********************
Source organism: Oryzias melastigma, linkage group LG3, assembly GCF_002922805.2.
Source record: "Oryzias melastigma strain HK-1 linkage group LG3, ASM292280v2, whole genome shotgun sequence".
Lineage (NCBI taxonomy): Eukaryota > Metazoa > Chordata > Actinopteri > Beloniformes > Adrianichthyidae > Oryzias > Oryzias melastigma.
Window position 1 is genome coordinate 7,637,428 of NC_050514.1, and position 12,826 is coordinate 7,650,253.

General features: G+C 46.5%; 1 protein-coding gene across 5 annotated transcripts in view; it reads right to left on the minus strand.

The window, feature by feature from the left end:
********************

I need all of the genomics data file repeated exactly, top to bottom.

Source organism: Oryzias melastigma, linkage group LG3, assembly GCF_002922805.2.
Source record: "Oryzias melastigma strain HK-1 linkage group LG3, ASM292280v2, whole genome shotgun sequence".
Lineage (NCBI taxonomy): Eukaryota > Metazoa > Chordata > Actinopteri > Beloniformes > Adrianichthyidae > Oryzias > Oryzias melastigma.
Window position 1 is genome coordinate 7,637,428 of NC_050514.1, and position 12,826 is coordinate 7,650,253.

General features: G+C 46.5%; 1 protein-coding gene across 5 annotated transcripts in view; it reads right to left on the minus strand.

The window, feature by feature from the left end: